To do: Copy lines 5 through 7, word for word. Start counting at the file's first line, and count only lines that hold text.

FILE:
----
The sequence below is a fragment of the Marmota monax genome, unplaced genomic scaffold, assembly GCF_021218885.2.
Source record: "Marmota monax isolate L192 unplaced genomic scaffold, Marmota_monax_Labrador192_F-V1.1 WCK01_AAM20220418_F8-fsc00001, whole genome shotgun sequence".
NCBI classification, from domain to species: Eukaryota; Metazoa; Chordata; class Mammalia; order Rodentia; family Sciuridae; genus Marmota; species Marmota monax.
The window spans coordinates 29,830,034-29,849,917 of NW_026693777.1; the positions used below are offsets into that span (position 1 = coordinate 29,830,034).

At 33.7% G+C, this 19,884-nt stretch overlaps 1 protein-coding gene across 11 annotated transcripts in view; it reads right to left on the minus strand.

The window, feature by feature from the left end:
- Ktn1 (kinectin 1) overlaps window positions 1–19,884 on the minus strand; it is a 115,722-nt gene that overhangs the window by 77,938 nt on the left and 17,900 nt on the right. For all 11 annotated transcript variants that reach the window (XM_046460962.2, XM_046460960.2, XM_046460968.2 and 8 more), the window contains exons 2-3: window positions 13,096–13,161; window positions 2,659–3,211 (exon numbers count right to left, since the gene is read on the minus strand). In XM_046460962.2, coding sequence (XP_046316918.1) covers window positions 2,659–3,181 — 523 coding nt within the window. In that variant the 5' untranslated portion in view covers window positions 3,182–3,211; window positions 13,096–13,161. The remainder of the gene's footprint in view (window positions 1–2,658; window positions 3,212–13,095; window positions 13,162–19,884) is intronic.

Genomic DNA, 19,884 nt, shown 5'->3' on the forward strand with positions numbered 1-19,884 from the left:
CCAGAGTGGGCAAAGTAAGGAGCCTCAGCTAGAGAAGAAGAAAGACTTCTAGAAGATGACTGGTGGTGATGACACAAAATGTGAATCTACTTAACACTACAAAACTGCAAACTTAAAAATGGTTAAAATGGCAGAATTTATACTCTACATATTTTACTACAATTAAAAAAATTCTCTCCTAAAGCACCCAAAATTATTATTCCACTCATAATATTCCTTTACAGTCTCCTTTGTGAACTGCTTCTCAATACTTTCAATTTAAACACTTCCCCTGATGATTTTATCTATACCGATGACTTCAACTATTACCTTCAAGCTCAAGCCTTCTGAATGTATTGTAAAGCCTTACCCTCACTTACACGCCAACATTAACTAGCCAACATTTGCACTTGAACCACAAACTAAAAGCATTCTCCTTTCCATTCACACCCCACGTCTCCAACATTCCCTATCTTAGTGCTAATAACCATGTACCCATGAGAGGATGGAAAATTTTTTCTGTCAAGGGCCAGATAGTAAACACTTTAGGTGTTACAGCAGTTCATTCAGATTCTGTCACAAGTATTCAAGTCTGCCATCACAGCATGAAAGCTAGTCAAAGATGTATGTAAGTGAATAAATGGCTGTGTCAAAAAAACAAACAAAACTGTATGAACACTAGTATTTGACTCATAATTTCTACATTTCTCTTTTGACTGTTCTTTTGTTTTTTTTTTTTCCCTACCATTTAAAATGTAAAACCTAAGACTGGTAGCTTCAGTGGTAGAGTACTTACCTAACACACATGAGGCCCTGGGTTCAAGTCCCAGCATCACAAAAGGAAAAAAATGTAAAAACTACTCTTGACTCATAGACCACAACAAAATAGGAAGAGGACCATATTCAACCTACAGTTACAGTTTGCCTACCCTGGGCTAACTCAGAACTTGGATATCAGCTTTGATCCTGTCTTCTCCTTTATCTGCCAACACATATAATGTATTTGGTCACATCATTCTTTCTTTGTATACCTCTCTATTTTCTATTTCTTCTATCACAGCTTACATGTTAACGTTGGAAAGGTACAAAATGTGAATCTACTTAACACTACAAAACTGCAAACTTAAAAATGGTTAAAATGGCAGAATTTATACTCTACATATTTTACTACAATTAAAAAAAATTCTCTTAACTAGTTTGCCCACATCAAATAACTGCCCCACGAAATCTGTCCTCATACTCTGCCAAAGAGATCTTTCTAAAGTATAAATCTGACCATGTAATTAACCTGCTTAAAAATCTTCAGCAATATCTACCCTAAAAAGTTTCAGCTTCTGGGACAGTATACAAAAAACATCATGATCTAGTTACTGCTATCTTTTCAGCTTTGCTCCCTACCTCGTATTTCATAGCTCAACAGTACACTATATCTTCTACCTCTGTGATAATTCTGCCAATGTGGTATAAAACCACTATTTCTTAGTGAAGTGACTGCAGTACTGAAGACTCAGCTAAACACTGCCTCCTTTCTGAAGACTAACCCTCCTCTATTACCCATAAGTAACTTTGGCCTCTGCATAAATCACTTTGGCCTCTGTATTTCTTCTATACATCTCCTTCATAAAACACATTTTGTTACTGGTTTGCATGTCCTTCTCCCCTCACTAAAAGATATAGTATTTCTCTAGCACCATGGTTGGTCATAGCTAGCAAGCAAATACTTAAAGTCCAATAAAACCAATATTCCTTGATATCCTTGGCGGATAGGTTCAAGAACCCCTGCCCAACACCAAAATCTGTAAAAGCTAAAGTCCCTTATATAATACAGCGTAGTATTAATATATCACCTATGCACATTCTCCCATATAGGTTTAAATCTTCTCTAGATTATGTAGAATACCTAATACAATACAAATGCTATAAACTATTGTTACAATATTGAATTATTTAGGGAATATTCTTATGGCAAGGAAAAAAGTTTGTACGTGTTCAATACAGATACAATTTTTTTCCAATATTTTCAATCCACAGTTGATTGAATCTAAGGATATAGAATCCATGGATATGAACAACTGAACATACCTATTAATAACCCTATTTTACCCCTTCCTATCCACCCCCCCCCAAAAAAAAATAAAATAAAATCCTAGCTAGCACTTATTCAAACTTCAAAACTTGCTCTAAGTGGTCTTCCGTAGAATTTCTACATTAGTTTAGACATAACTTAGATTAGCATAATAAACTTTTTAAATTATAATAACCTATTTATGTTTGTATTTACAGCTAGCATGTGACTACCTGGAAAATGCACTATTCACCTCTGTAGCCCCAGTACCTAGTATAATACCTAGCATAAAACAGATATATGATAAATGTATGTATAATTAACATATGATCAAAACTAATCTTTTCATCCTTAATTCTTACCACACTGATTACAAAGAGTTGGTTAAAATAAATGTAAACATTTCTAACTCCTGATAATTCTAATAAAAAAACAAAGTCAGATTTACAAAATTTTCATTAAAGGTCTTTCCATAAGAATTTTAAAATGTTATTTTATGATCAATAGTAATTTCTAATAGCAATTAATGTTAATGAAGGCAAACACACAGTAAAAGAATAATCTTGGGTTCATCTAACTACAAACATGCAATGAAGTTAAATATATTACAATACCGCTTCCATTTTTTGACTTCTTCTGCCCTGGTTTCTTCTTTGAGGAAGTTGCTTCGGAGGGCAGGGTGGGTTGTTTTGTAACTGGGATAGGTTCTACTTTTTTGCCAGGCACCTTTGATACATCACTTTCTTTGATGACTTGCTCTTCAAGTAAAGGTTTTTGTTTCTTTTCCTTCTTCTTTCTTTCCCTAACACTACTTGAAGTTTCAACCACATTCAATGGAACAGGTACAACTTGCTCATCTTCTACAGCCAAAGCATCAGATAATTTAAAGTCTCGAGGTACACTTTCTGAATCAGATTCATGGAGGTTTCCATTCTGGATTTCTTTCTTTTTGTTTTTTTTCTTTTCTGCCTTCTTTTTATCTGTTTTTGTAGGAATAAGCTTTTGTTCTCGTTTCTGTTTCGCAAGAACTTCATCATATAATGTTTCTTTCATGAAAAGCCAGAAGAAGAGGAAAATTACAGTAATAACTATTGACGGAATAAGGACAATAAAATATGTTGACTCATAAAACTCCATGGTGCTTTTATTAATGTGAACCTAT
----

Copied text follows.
At 33.7% G+C, this 19,884-nt stretch overlaps 1 protein-coding gene across 11 annotated transcripts in view; it reads right to left on the minus strand.

The window, feature by feature from the left end:
- Ktn1 (kinectin 1) overlaps window positions 1–19,884 on the minus strand; it is a 115,722-nt gene that overhangs the window by 77,938 nt on the left and 17,900 nt on the right. For all 11 annotated transcript variants that reach the window (XM_046460962.2, XM_046460960.2, XM_046460968.2 and 8 more), the window contains exons 2-3: window positions 13,096–13,161; window positions 2,659–3,211 (exon numbers count right to left, since the gene is read on the minus strand). In XM_046460962.2, coding sequence (XP_046316918.1) covers window positions 2,659–3,181 — 523 coding nt within the window. In that variant the 5' untranslated portion in view covers window positions 3,182–3,211; window positions 13,096–13,161. The remainder of the gene's footprint in view (window positions 1–2,658; window positions 3,212–13,095; window positions 13,162–19,884) is intronic.